, Volume 39, Issue 2, pp 218–223 | Cite as


Current Concepts in Pathogenesis and Treatment
  • G. Lorette
  • L. Vaillant
Practical Therapeutics


Pruritus is an unpleasant sensation that provokes an urge to scratch. Many stimuli (notably histamine) are able to induce pruritus. The neural conduction of the itch sensation from the free unmyelinated nerve endings to the central nervous system mainly occurs on unmyelinated C fibres and the anterolateral spinothalamic tract.

Pruritus is a common symptom in many skin or systemic diseases, but very little is known about the mechanism of the condition.

Treatment evaluation is difficult; many methods do not evaluate the pruritus, but only the scratching, which is a consequence of pruritus. A number of asymptomatic treatments are only partially effective and we know little about their mechanism of action. Antihistamines remain the treatment of first choice for pruritus without known cause, but generally give incomplete relief. Whenever possible it is best to treat the underlying disease.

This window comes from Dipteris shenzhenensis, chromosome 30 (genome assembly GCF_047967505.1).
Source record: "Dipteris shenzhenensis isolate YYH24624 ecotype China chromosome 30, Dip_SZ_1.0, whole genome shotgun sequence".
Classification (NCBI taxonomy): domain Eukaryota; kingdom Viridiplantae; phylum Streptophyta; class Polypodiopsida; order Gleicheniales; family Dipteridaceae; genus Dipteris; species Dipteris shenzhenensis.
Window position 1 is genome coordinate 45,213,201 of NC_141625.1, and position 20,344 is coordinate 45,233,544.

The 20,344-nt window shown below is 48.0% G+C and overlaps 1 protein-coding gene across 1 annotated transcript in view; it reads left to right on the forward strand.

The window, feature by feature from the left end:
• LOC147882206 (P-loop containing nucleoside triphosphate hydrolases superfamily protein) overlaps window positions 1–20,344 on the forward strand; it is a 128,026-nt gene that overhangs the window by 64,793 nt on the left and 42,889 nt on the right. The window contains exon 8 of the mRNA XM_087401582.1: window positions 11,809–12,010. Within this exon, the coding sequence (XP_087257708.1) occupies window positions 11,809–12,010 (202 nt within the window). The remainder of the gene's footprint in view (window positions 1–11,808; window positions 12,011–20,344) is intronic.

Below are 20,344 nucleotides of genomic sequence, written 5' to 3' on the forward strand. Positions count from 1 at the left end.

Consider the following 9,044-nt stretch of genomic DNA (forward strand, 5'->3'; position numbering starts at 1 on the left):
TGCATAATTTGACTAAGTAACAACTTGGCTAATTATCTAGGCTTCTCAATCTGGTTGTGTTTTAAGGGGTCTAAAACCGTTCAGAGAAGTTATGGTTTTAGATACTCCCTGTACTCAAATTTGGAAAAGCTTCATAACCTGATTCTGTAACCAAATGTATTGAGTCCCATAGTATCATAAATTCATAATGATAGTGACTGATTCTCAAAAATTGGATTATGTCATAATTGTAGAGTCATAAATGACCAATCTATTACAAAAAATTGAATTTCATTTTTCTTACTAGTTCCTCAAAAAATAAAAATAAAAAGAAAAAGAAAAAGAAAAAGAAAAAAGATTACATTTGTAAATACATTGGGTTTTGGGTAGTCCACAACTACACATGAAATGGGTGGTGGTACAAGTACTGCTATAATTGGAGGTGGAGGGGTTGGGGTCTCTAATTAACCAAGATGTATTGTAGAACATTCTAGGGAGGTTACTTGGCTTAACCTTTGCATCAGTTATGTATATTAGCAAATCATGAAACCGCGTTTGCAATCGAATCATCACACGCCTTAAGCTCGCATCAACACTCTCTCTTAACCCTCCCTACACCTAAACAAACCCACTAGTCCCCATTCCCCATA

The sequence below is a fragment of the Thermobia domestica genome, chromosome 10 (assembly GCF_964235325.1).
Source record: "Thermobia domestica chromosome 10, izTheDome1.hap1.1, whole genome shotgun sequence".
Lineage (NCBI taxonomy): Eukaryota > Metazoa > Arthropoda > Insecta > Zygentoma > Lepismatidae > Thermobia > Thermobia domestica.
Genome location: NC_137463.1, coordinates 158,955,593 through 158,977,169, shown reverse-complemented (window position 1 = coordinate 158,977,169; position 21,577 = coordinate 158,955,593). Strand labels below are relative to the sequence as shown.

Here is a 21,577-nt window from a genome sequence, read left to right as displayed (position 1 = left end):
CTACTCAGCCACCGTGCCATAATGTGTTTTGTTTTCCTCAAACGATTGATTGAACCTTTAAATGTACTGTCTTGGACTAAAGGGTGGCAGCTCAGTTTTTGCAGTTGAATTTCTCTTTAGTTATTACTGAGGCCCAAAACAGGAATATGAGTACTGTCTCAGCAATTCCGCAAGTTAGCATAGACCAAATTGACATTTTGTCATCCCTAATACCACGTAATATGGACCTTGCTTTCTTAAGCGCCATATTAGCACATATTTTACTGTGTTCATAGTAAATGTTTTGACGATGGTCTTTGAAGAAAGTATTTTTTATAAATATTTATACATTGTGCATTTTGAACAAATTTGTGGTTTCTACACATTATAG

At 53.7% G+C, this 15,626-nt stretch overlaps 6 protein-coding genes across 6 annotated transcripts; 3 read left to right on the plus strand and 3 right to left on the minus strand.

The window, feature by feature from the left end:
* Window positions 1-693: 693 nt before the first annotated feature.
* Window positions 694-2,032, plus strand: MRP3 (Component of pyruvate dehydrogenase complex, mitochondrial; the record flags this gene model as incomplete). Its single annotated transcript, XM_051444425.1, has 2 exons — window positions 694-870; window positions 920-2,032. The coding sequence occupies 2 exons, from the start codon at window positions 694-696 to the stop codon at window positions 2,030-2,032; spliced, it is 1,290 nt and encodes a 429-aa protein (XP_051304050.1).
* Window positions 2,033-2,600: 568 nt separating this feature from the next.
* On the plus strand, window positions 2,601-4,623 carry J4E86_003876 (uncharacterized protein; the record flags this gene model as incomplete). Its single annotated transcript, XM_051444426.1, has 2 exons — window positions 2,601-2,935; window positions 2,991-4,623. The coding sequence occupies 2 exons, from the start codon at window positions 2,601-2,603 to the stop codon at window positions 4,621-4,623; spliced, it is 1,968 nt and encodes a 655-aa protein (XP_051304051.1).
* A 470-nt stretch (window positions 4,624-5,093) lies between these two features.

Histamine Terfenadine Bullous Pemphigoid Nicergoline Urticaria Pigmentosa 
These keywords were added by machine and not by the authors. This process is experimental and the keywords may be updated as the learning algorithm improves.


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Copyright information

© ADIS Press Limited 1990

Authors and Affiliations

  • G. Lorette
    • 1
  • L. Vaillant
    • 1
  1. 1.Service de DermatologieCHU TrousseauTours CedexFrance

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